Neuralink, Elon Musk’s company focused on developing brain-machine interfaces, has posted a video to YouTube that appears to show a monkey navigating an on-screen cursor using only its mind.
The video is amazing:
As the article notes, it’s unusual for scientists to release such materials unaccompanied by peer-reviewed evidence. I take this as a cue to be skeptical. Still, if true, it’s an impressive demonstration — especially considering the implications for paralyzed people.
What’s the best objection you’ve heard to making conceptual models as part of the design process?
A lively discussion ensued. Some respondents were unclear on what I meant by “conceptual models,” which speaks to the lack of mainstream awareness of this crucial design artifact. (Here’s my latest stab at clarifying.) Others, clear on what conceptual models are, pointed out that the process matters more than ‘deliverables.’ Great point.
But I’m especially interested in the objections. Here are some that represent what I see as the main gist. Chris Avore pointed out that conceptual models are seen as “too hand-wavey or theater-like,” and that they “lead to a few head nods but the world/plan/goal doesn’t change at the end.” To put it bluntly, as Hà Phan did, some people see conceptual models as “bullshit.” (My take: true insofar as they know about modeling at all; I suspect most people don’t.)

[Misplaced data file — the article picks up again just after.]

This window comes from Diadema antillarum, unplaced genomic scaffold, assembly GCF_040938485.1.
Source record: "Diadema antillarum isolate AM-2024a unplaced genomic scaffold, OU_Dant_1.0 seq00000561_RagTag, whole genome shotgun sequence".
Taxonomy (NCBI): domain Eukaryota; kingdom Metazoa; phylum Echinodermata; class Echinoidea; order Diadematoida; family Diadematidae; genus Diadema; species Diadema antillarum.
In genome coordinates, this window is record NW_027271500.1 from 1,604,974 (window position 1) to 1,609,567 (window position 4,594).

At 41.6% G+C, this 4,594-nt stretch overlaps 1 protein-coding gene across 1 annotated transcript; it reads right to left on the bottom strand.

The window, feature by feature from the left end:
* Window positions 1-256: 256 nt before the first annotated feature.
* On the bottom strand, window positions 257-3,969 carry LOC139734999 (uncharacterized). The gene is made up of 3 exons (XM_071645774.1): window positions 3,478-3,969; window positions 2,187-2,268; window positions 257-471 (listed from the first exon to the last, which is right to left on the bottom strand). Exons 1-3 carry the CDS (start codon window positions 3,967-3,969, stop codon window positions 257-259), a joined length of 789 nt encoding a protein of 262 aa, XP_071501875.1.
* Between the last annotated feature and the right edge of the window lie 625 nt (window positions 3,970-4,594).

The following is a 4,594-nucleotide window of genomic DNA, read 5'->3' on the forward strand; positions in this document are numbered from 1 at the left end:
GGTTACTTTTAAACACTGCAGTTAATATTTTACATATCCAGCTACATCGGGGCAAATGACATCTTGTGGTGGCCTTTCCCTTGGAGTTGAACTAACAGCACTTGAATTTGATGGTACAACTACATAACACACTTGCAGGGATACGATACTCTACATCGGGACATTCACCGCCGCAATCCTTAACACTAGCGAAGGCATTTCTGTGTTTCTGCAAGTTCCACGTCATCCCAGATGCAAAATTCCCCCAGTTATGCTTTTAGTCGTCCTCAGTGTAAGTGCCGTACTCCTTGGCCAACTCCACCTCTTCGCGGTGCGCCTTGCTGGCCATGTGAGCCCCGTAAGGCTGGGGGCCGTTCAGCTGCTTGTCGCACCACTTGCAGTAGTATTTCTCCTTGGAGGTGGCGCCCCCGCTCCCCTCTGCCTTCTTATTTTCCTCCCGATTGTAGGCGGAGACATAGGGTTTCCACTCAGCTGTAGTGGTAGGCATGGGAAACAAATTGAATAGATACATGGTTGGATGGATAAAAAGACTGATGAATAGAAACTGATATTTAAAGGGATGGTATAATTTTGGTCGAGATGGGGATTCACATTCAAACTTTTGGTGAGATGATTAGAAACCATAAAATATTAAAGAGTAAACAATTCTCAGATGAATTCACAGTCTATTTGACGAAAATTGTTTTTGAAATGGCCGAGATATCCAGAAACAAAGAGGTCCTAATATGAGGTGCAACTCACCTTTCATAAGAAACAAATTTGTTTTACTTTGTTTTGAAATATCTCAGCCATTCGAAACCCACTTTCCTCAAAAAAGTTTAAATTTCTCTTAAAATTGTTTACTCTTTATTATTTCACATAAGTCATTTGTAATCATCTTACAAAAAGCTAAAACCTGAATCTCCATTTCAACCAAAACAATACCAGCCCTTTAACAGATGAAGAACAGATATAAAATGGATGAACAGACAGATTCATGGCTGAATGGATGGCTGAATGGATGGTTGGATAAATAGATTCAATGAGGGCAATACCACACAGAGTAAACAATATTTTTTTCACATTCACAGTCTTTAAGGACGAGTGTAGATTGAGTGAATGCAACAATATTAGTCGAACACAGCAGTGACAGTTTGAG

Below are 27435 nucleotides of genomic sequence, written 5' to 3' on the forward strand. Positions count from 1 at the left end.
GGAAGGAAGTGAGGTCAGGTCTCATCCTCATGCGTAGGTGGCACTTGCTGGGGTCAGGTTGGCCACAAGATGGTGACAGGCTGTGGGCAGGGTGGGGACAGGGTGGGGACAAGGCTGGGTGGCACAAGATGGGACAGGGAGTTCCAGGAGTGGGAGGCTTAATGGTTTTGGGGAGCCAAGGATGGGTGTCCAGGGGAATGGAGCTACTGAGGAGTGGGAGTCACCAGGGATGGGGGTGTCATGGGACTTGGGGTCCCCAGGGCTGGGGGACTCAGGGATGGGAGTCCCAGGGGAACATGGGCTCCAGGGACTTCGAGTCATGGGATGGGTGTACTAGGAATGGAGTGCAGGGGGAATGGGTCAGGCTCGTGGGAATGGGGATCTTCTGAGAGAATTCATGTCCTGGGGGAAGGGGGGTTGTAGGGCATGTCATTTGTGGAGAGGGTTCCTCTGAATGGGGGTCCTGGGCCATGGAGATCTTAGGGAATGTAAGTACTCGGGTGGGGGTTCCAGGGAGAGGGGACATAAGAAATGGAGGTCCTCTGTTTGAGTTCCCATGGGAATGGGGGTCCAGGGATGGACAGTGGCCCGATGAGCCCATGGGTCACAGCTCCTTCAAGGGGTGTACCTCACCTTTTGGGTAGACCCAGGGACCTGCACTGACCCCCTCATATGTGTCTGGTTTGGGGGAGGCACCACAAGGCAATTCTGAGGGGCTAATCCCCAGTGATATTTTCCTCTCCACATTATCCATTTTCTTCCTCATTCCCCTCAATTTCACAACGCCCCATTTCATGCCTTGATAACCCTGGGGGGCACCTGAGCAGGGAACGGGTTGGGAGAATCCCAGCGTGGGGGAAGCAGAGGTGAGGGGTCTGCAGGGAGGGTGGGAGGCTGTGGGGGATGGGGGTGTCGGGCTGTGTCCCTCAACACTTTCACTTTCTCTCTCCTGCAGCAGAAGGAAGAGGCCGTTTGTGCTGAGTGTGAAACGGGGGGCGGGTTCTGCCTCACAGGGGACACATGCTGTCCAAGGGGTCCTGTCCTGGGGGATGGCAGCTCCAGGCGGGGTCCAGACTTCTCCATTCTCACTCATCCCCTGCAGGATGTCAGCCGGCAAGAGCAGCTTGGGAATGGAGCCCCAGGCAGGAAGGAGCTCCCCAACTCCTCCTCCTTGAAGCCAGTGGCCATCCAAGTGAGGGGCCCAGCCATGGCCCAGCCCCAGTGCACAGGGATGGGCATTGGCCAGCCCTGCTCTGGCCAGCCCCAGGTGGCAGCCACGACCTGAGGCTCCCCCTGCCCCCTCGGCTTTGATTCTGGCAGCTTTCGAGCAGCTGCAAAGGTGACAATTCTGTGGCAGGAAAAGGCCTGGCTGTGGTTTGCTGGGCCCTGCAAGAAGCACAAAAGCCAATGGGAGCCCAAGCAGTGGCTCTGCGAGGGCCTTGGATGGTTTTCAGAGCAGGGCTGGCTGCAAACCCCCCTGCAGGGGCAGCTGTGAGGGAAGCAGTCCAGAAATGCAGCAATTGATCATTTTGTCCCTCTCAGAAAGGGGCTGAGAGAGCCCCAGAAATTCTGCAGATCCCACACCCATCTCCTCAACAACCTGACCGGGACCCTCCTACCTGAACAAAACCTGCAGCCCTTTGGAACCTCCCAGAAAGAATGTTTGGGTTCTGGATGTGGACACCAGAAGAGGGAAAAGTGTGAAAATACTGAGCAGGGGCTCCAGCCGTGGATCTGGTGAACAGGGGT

There’s a sense of disillusionment among some designers about UX’s ‘lost potential’ — that it’s been co-opted for purely commercial (and in some cases, unscrupulous) ends. It’s articulated in this post by Mark Hurst, and I’m reading it into this tweet by Jesse James Garrett:
I haven’t experienced this malaise myself. (But I’ve seen lots of it on Twitter, a platform that rewards kvetching.) Most designers I know are engaged with their work, and my students seem excited for the future. So, I suspect Jesse’s ‘more than a decade’ qualifier matters.
That said, I believe he’s onto something. Designers should be ecstatic about our field’s increased visibility and impact, but we don’t seem to be. What’s going on? I responded to Jesse’s tweet with one possibility:
Starting on Wednesday, any Slack user will be able to direct message any other Slack user. The new system is called Connect DMs, and works a bit like the messaging apps and buddy lists old: Users send an invite to anyone via their work email address, and if the recipient accepts (everything is opt-in), their new contact is added to their Slack sidebar. The conversations are tied to the users’ organizations, but exist in a separate section of the Slack app itself.
On Wednesday, Slack launched a new feature that allows users to message anyone else via direct messages, even if the receiver is outside of the sender’s organization. In other words, the feature allows anyone to connect with you privately on Slack. Critically, even if the feature is turned off on your Slack, you’ll still get an email notification and message from anyone trying to connect with you—including people who don’t work with you and can use this feature to sneak harassment into your inbox.
After experts in content moderation, and several other people, complained about this risk, Slack is already backtracking and limiting the feature, admitting it “made a mistake.”
Many designers can’t effectively speak to the value they create. Instead, they mostly focus on the beautiful, elegant, user-centered, screen-level artifacts they make.